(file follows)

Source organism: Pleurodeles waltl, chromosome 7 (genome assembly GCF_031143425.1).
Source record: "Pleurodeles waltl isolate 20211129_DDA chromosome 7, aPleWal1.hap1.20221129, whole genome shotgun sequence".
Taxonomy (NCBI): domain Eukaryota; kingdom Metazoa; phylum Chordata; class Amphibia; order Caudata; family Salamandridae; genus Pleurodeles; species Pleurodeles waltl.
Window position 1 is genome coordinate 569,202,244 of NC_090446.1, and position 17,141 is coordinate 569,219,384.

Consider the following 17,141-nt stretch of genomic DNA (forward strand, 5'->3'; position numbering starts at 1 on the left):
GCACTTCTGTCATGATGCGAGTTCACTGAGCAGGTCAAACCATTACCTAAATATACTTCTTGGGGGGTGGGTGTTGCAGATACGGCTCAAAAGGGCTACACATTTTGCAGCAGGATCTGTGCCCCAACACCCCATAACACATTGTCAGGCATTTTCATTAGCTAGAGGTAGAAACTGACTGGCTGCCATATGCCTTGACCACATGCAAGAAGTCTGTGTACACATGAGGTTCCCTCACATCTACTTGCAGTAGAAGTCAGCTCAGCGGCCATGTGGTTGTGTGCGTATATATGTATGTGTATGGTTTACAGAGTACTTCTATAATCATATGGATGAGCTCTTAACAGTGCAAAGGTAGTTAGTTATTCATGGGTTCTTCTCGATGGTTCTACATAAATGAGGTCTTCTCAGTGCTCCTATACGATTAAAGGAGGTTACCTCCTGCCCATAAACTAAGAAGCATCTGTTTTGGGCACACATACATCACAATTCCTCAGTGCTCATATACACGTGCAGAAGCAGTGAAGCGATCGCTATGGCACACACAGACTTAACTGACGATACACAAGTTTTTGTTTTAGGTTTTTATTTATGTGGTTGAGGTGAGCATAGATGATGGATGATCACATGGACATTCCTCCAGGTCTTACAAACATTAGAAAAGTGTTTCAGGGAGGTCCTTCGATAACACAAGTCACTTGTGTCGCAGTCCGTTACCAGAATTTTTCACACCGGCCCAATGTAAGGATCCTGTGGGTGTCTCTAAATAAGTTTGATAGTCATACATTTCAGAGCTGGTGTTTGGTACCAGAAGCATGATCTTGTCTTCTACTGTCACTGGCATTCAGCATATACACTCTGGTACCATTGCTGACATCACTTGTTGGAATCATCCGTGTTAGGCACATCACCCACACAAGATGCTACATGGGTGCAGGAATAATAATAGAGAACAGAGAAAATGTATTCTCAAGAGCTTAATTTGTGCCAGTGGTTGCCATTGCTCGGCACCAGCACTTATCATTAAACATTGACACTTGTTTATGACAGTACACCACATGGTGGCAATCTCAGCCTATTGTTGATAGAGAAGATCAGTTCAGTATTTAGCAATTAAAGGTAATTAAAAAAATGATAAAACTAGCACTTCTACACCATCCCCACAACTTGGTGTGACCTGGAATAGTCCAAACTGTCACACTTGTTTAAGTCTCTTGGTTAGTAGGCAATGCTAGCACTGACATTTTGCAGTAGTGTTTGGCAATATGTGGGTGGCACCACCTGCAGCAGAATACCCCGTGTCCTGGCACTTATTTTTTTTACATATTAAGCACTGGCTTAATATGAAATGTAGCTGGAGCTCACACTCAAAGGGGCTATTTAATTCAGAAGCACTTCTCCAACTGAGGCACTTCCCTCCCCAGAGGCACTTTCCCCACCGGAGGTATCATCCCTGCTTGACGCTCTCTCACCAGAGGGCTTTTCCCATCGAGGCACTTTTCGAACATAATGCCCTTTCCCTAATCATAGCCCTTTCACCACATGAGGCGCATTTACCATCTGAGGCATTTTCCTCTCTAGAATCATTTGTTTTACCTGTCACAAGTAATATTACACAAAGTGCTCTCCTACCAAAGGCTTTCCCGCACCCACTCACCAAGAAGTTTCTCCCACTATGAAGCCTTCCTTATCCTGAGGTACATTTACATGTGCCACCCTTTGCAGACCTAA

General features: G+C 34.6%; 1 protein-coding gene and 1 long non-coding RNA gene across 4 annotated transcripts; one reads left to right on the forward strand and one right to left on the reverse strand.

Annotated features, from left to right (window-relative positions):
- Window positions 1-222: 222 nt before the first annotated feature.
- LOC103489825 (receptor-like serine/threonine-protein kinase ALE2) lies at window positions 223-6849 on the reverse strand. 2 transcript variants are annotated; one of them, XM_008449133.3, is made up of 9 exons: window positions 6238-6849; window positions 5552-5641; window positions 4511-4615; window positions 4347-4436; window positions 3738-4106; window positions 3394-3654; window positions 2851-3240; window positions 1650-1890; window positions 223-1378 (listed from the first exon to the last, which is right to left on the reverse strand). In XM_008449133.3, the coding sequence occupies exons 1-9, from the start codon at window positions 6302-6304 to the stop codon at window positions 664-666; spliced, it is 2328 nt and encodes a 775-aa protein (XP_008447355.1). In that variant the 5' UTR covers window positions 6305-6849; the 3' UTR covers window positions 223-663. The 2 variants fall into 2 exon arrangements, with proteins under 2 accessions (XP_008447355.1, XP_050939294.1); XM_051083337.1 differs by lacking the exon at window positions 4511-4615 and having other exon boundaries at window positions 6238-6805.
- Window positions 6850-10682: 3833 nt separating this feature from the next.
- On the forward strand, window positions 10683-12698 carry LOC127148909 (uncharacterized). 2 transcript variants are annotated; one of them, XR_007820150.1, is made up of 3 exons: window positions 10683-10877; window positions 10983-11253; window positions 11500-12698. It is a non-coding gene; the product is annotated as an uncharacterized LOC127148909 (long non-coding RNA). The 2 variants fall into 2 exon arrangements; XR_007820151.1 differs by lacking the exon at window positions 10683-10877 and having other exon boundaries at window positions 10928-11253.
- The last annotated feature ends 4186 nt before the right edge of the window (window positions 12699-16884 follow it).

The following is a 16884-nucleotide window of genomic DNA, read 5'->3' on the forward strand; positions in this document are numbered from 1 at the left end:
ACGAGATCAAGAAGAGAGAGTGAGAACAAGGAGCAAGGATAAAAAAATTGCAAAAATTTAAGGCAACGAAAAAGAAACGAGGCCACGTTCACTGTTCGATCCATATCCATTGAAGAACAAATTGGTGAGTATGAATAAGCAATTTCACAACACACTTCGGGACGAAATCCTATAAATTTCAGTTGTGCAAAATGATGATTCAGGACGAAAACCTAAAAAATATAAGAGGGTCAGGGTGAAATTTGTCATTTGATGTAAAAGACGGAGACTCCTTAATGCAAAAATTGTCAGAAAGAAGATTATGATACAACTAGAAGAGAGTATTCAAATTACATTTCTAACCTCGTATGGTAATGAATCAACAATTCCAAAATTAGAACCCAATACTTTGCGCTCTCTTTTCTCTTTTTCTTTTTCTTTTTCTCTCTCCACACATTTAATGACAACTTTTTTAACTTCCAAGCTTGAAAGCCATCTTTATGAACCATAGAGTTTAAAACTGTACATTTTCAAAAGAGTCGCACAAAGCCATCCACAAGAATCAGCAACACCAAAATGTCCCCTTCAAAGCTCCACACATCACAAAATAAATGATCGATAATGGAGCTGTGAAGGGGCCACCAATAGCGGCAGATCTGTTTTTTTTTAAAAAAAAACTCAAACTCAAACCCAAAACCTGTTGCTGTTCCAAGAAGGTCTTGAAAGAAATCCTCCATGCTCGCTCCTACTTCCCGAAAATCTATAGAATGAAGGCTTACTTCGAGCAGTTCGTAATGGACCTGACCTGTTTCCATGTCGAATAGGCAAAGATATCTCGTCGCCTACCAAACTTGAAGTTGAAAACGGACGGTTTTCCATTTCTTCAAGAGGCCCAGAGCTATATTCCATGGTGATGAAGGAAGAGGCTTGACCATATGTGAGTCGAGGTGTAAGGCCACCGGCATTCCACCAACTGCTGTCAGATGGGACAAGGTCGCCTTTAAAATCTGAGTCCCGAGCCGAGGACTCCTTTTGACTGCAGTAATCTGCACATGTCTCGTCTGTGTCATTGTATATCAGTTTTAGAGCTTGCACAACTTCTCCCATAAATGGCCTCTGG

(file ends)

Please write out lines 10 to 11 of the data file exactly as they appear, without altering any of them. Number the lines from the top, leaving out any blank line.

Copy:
- LOC103489825 (receptor-like serine/threonine-protein kinase ALE2) lies at window positions 223-6849 on the reverse strand. 2 transcript variants are annotated; one of them, XM_008449133.3, is made up of 9 exons: window positions 6238-6849; window positions 5552-5641; window positions 4511-4615; window positions 4347-4436; window positions 3738-4106; window positions 3394-3654; window positions 2851-3240; window positions 1650-1890; window positions 223-1378 (listed from the first exon to the last, which is right to left on the reverse strand). In XM_008449133.3, the coding sequence occupies exons 1-9, from the start codon at window positions 6302-6304 to the stop codon at window positions 664-666; spliced, it is 2328 nt and encodes a 775-aa protein (XP_008447355.1). In that variant the 5' UTR covers window positions 6305-6849; the 3' UTR covers window positions 223-663. The 2 variants fall into 2 exon arrangements, with proteins under 2 accessions (XP_008447355.1, XP_050939294.1); XM_051083337.1 differs by lacking the exon at window positions 4511-4615 and having other exon boundaries at window positions 6238-6805.
- Window positions 6850-10682: 3833 nt separating this feature from the next.